“At least thirty,” said Squiggle, the pilot in the F-15C flying off Roscoe’s right wing.

“Fire everything you have left. Use ’em or lose ’em!” Roscoe ordered.

He fired off his remaining AIM-9X, visually following it as it locked on one of the MiGs trailing the formation. The MiG was breaking upward, climbing for more altitude after launching its anti-ship missiles, when the Sidewinder exploded just aft of the jet.

“Eagle Flight, I’m Winchester,” Roscoe said, letting whoever was left know he was down to guns only.

He pushed his jet past the MiG flat-spinning into the waves below, maxing the power to try to run down the cruise missiles starting to accelerate into the distance. Above him, the Russian and American jets grappled in a final violent confrontation that took six Russian missiles and two more MiGs out of the sky but also resulted in the destruction of three of the four American F-15s.

He’d hoped to catch one of the missiles with a lucky shot from his guns, but his luck had run out; the F-15’s damaged vertical stabilizer broke away like a shingle in a hurricane. “So there’s me,” said Roscoe to himself as he struggled with the bucking plane.

He eyed the ocean below, looking for the driest spot to ditch in. The left engine began to sputter. His war would end now. Roscoe took his left hand off the stick and reached for the yellow metal bar by his knee on which his crew chief had jokingly written Do not touch! in felt-tip marker. The plane’s violent pitching made getting a grip on the ejection handle far harder than he’d expected.


USS Zumwalt Ship Mission Center


“Twenty-six missiles incoming, sir,” said Richter with the kind of detachment that often accompanies extreme fear. “ATHENA shows Port Royal counterfiring.”

While not of the same design, the Port Royal was a sister ship of sorts to the Z. She had been the youngest of the Navy’s Ticonderoga-class cruisers, and one of the first with the ability to shoot down ballistic missiles¹⁰⁹ as part of the Navy’s Linebacker program. But in 2009, when it ran into a coral reef about half a mile from the Honolulu airport, the ship earned a new, cruel nickname. The Port Coral, as it became known, didn’t sink,¹¹⁰ but the extensive damage to the ship’s hull, propellers, and sonar dome put the U.S. Navy’s then youngest cruiser on the target list for early retirement to the Ghost Fleet.

The Port Royal fired a wave of SM-6 air-defense missiles that sped upward from the vertical launchers embedded in its deck. The missiles arced up and then pitched down toward the low-flying cruise missiles. A wave of RIM-162 Evolved Seasparrow¹¹¹ defensive missiles followed.

The collisions were almost instantaneous, showering the ocean surface with flame, fuel, and metal shards.

“I count that as fourteen hit, sir. We have twelve still incoming,” said the sailor.

“Full countermeasures and launch the Utah,” said Simmons.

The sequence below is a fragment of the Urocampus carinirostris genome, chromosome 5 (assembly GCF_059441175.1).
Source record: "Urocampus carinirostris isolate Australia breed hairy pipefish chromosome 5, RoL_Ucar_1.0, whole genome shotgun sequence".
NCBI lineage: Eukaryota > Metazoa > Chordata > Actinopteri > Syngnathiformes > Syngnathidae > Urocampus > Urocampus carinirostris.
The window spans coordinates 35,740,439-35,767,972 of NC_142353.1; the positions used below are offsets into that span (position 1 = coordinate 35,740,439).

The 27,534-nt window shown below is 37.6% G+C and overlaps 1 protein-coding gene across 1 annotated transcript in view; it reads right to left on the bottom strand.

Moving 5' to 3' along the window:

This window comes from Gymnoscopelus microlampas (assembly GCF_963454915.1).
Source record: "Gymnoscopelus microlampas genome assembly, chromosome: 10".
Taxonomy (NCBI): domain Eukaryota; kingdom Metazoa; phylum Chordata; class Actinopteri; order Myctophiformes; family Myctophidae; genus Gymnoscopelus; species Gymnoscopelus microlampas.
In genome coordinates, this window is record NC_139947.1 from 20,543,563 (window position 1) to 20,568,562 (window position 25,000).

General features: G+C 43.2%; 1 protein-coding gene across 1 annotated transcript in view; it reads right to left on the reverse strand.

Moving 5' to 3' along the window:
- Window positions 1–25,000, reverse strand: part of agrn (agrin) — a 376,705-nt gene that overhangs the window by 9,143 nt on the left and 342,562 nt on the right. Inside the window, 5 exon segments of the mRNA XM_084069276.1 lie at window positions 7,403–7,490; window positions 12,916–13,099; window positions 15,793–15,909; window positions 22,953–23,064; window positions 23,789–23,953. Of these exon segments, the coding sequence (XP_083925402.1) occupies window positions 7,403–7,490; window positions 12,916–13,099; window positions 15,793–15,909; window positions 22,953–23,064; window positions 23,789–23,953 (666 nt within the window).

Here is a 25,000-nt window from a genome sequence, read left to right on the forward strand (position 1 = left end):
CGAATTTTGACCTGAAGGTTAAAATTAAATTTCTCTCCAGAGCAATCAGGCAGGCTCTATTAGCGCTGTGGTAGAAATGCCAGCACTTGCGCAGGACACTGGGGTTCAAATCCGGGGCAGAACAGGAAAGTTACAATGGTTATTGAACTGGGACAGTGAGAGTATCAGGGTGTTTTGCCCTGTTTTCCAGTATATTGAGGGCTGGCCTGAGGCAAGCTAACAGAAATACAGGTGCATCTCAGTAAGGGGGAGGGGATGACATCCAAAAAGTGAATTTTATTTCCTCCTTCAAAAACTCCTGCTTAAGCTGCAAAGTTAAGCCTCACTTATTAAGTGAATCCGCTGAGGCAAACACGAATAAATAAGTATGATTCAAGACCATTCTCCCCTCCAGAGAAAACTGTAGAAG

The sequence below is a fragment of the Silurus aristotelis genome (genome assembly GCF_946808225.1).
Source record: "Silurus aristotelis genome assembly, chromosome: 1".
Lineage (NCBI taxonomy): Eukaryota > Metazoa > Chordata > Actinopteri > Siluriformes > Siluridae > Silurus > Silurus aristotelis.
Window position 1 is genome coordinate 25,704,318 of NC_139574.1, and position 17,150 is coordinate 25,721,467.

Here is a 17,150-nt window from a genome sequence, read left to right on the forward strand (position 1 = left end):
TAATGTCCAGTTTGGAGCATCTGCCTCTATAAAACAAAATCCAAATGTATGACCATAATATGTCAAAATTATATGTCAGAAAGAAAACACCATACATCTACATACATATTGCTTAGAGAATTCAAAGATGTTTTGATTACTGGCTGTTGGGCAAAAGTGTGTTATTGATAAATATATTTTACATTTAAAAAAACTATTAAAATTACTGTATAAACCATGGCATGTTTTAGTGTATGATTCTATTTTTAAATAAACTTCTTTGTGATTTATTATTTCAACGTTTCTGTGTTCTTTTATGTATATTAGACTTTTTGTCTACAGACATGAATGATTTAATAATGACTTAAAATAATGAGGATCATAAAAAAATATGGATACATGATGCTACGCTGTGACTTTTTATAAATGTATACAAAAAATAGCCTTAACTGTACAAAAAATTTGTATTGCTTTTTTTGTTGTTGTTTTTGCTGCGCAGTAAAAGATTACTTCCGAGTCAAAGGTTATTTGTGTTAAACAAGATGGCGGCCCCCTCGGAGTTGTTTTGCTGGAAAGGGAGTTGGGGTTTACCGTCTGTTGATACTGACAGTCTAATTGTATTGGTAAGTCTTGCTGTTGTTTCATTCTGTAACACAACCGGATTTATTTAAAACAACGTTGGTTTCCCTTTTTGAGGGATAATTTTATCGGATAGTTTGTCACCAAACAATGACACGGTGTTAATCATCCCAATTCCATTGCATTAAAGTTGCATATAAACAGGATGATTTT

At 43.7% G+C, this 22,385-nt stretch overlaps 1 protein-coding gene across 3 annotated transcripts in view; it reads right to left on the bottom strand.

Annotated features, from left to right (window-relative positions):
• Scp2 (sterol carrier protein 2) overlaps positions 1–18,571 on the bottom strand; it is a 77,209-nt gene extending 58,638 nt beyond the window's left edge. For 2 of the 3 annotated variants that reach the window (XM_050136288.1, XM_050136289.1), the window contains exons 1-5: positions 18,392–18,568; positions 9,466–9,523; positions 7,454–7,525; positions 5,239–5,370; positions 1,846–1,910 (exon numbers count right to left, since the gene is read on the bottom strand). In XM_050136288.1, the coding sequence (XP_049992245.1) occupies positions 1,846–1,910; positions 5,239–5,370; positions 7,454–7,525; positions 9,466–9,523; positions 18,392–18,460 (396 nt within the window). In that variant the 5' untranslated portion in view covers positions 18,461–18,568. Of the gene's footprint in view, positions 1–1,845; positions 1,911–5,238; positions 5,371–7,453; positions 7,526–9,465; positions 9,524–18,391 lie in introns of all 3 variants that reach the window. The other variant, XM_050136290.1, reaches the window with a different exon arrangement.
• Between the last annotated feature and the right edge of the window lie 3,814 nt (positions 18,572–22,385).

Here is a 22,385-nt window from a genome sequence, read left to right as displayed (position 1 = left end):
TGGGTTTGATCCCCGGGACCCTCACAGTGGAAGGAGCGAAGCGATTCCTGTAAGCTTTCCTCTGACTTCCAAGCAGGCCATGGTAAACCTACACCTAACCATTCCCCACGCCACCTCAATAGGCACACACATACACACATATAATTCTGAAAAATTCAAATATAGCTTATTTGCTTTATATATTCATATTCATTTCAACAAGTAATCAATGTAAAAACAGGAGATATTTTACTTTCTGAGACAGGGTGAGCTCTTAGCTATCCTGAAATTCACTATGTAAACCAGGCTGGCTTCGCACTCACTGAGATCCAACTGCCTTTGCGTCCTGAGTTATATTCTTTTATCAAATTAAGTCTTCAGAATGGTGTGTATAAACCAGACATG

A large metal canister that had been affixed to the Zumwalt’s stern separated from the ship with a loud bang. It popped thirty feet into the air and then dropped into the water with an anticlimactic splash, bobbing up and down.

Vern, who had been out on the deck checking a power-cable connection during a lull in the rail-gun fire, stopped to watch as the massive gray form the Z was leaving behind began inflating.

Mike ran up to her yelling, “We need to get back inside!”

Vern gave him a puzzled look and then returned her attention to the growing form, the words USS Utah unfurling on its side in white paint as it inflated. “What is it?”

“Now, Vern, move!” Mike half carried her roughly back to the shelter of the main superstructure. He steered her below decks and talked at the same time, occasionally pausing to catch his breath. “USS Utah¹¹² was an old World War One battleship. By the time of the first Pearl Harbor attack, it had been turned into a floating naval target ship for our own gunners to practice on. But when the Japanese attacked in ’41, their pilots saw what looked from above like a real battleship. The old Utah was sunk, but not before she soaked up a ton of bombs that the enemy could have used on other, better targets. Our Utah is supposed to do the same.”

As they descended deeper into the ship, the matte-gray bag behind the Z continued to expand until it formed the silhouette of a small warship, with metallic reflective squares on it enhancing its signature. With a jerk, the towline finally paid out a quarter mile behind the ship, and the Utah now followed the Zumwalt, matching its speed.

“Sir, ATHENA says the incoming missiles are selecting targets. Twenty seconds out,” said the sailor in the mission center.

“ATHENA, full autonomous mode! Authorization Simmons, Four, Seven, Romeo, Tango, Delta,” said Simmons quickly.

The ship’s laser-point defense fired first. There was no noise or visible light and only faint, almost delicate movements as the solid-state, high-energy laser¹¹³ fired. It was a moment of faith for the crew, as the weapon lacked the certainty of gunpowder. The ship’s laser-gun camera showed a small flame spark on the target as the hundred-kilowatt beam came into contact with it. The missile caught fire and sank into the water. Then ATHENA automatically directed it to track and fire on a second missile.